A year after Jordan Peeles horror, its key scene has come to signify a sinister state of being for the likes of OJ Simpson, Stacey Dash as Kim Kardashian denies Kanye West is there
In February 2016, Daniel Kaluuya arrived on set at a large suburban home in Fairhope, Baldwin County, Alabama. In many ways it seemed like any other morning during the three-week, low-budget feature shoot. However, the movie’s director, Jordan Peele, seemed to believe the footage they would shoot that day might take on a greater resonance.
“Yo, this is iconic,” the actor remembers Peele saying to him. Kaluuya wasn’t sure if his director was simply trying to amp him up; nevertheless, he took his place opposite the Oscar-nominated actor Catherine Keener and focused. “It felt intense,” he later recalled to Variety. “It was just that five-page scene that day.”
In retrospect, Peele was right. The film in question was Get Out, and the scene has, two years after it was staged and one year after it was released, found a surprisingly animated position within popular culture. That day, Kaluuya’s character Chris dropped into the Sunken Place.
In the movie, the Sunken Place is a fugue state Chris and other unfortunate black people fall into once they’re in the clutches of a rich, white, and – at least on first impressions – apparently liberal family, the Armitages. Rose and Jeremy Armitage, the young-adult children of the clan, kidnap or lure suitable prospects to the family home; their mother, Missy, hypnotises them with the mesmeric power of a steadily stirred cup of tea; and their father, Dean, a prominent neurosurgeon with a lustrous white beard and a fantastic line in ethnocentric virtue-signalling, performs a cerebral transplant in a basement operating theatre, removing all but a nugget of the victim’s brain.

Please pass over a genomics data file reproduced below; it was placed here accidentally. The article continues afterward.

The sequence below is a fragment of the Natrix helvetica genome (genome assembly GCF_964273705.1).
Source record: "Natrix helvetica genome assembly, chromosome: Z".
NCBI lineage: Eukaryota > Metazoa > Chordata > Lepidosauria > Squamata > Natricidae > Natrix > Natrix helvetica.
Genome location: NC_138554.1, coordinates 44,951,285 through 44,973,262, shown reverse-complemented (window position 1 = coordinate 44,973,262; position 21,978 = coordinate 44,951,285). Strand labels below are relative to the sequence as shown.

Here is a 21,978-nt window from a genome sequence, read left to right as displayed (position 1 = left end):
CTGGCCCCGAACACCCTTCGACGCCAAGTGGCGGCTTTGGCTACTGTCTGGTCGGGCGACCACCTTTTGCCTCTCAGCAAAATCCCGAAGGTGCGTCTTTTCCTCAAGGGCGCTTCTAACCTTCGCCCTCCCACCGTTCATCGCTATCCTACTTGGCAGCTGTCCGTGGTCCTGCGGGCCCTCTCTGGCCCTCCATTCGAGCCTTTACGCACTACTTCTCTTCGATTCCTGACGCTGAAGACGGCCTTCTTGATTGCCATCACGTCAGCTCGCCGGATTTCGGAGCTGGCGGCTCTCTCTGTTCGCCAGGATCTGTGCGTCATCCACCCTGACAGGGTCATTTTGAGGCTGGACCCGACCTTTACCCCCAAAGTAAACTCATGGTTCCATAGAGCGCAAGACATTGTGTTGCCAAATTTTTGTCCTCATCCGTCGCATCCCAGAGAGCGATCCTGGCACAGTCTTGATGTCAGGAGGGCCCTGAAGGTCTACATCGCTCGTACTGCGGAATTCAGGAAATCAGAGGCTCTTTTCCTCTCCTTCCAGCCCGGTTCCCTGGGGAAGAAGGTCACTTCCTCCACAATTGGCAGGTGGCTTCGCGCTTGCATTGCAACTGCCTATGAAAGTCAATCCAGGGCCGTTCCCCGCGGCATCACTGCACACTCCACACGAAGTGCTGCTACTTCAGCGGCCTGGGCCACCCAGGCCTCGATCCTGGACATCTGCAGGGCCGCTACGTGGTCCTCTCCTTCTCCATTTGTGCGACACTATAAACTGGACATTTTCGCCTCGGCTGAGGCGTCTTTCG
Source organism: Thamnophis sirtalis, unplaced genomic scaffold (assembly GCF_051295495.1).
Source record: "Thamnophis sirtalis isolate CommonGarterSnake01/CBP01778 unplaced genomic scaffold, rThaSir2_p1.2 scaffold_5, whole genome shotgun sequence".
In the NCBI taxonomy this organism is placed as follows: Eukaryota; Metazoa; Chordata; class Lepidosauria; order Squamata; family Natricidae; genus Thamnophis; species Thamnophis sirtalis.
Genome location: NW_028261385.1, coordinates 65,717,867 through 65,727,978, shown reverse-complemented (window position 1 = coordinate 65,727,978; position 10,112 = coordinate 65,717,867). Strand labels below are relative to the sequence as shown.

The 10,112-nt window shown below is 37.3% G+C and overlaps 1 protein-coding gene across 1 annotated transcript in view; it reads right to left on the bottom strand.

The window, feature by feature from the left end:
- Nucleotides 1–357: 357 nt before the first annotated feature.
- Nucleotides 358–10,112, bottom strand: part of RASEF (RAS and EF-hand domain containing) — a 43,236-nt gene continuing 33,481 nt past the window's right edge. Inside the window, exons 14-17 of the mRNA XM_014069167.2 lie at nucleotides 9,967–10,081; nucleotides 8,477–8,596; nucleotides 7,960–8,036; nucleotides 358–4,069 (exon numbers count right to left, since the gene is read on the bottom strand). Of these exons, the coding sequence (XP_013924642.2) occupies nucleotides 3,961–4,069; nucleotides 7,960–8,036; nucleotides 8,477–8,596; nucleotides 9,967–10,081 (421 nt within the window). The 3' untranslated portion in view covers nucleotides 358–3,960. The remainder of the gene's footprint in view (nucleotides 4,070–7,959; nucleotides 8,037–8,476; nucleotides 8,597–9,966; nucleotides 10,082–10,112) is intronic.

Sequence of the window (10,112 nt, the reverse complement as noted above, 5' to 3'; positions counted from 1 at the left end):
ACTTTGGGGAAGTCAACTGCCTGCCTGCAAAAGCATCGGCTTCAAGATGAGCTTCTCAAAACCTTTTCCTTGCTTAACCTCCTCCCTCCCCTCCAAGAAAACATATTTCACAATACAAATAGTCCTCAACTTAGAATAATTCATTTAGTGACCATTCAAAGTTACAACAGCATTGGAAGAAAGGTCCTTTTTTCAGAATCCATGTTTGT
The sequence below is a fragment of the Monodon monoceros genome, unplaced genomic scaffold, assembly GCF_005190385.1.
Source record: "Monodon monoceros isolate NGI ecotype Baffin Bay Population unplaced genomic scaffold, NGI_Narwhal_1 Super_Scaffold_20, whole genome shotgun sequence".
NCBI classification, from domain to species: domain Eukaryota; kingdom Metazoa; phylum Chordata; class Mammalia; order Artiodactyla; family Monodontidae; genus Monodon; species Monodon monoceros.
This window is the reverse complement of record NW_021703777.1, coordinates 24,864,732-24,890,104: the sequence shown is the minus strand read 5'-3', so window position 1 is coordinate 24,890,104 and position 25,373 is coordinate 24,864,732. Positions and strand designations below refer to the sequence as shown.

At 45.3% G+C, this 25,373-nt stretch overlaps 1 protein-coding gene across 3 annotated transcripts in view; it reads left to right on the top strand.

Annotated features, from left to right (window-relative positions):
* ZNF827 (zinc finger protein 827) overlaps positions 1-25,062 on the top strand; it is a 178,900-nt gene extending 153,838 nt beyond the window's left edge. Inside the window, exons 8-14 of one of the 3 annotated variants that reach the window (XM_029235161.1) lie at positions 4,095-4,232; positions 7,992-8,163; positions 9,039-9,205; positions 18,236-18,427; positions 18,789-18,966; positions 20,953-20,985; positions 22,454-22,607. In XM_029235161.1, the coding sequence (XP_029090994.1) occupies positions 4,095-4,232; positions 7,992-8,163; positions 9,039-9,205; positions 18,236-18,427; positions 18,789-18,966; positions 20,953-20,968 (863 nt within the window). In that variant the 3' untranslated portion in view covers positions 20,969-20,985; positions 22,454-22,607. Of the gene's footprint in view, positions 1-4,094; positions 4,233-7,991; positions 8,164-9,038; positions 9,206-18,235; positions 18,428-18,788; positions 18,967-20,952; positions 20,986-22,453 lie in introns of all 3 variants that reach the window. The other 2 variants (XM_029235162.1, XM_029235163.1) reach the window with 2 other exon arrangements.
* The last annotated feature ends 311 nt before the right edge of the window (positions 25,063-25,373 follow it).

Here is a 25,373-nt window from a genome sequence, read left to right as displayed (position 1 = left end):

Once that grey matter is out, the whites move in. Their bodies are occupied by the Armitages’ elderly, infirm friends and relatives, enabling the new hosts to live a full life, with just a flicker of the old mind, languishing in some impotent psychic netherworld, at the very base of unconsciousness.
For the production, the Sunken Place that Kaluuya falls into was faked in a nearby hall, which was repurposed as a soundstage. Peele and his director of photography, Toby Oliver, created the billowing void using a fan and a high frame-rate technique, usually employed to simulate underwater environments.
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